Jan 232014
 

Alfa Romeo 4C

The Alfa Romeo 4C is a small, lightweight, rear wheel drive sports car, similar in size to the Alfa Romeo MiTo. It uses a carbon fiber tub, front and rear crash box, and hybrid rear frame mainly out of aluminum to keep its weight at 895 kilograms (1,973 lb); 995 kilograms (2,194 lb) in the United States.[6] The 4C will be the first mass-produced Alfa Romeo car for re-entry into the US market by 2014.

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The 4C uses a new all-aluminium 1.75 L (1,742 cc) 240 horsepower (180 kW) at 6000 rpm inline 4 cylinder turbocharged engine. The engine has been designed for minimum weight, and will probably also appear in the 159 replacement, the Giulia. The engine CO2 emissions are 157 g/km and combined fuel consumption 6.8 L/100 km (42 mpg-imp; 35 mpg-US).[2] 0–62 miles per hour (0–100 km/h) acceleration is achieved in 4.5 seconds and the top speed is 258 km/h (160 mph), the power-to-weight-ratio being just 0.33 hp/kg (8.22 lb/hp). Journalist of the Quattroruote car magazine demonstrated how the 4C accelerates from 0–100 kilometres per hour (0–62 mph) faster than 4.5 seconds. In race mode, with left foot on the brake pedal, if you pull the right shift paddle engine will rev at 3500 rpm, but if you pull also the left paddle engine will rev as 6000 rpm and 0–100 kilometres per hour (0–62 mph) time will go down to 4.2 seconds.

Alfa Romeo has also confirmed a new 1.8 litre, 300 PS (221 kW) engine, which may appear in the 4C.

The objective is to give enthusiasts the supercar of their dreams, a car with unique styling and design choices, to be driven on both road and track. Once, this was a dream. Now it is the Alfa Romeo 4C. Is this new alfa hitting the US shores soon? We where told it was!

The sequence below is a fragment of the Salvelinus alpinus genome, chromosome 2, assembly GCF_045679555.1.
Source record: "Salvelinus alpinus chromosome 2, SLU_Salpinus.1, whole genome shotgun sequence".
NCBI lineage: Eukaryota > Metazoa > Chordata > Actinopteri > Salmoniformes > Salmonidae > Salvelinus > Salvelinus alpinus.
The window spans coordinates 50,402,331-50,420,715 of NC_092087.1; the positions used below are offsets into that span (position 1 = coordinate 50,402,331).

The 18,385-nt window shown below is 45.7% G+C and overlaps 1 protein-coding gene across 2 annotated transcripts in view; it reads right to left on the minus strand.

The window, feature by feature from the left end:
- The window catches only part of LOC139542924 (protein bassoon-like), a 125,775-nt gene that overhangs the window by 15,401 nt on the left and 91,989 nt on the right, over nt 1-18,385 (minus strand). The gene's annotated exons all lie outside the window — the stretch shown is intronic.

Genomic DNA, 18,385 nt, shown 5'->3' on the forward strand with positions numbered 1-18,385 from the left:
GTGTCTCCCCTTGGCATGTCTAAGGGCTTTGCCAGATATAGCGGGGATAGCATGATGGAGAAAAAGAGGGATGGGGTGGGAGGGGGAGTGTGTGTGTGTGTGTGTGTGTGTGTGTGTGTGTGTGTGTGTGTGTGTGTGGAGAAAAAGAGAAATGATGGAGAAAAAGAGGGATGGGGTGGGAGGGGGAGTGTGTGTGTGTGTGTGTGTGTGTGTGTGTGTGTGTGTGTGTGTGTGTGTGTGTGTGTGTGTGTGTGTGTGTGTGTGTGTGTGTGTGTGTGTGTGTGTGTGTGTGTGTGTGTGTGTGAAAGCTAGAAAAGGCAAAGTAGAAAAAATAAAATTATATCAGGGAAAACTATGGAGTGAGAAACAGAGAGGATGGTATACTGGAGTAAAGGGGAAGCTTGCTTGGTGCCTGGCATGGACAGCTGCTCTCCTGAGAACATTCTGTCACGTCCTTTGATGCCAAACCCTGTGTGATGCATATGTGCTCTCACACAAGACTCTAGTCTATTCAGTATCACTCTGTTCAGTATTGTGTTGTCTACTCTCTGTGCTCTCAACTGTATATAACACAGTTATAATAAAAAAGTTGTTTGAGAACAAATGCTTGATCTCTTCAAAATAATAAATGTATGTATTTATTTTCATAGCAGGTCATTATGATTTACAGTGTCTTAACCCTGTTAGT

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No concessions to style for its own sake, to convenience or to any desire to surprise. The essence of the Alfa Romeo 4C is simple: pure performance.
Every single design decision was taken with this in mind.

The heart of the beast, a centrally mounted engine, is clearly visible through the rear window. Every other element in the car starts from here. The round rear light clusters blend into muscular rear wings that house the air intakes for the intercooler. The energy-packed and dynamic sides taper into a perfect front profile for the headlights, inside which two V-shaped lines dive down to the shield-shaped grille and Alfa Romeo symbol.

The result is a car that conveys the pure spirit of motorsport. Every structural element has been conceived to fulfil a specific aerodynamic function, and to help create the downforce needed to ensure maximum grip during lateral acceleration.

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Entering an Alfa Romeo 4C means entering the world of motorsport. As with the exterior, everything on the inside has a precise function too. The 4C dispenses with the superfluous and provides only the essentials for superior driving performance.

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Alfa Romeo decided to produce the 4C in Modena, and set up a dedicated unit inside the Maserati plant. Here, the focus is always on evolved technology and top quality craftsmanship, a combination that leads to the production of cars that are truly unique in technical solutions and attention to detail.

You will want one, estimated price $ 55,000.00, but are we sure, of course not.

What about the convertible version? yes, I said it convertible, Sexy, fast, awesome.

This Alfa Romeo car is amazing.

For more information you can visit the alfa Romeo website at: http://4c.alfaromeo.com/en  or: http://en.wikipedia.org/wiki/Alfa_Romeo_4C

Forza Italia

Jan 092014
 

The 75 (Milano) is a rare find in the US, and maybe worldwide. Very few are still available and less in the condition of this 75, it is actually the last real Alfa Romeo build, before Fiat took over.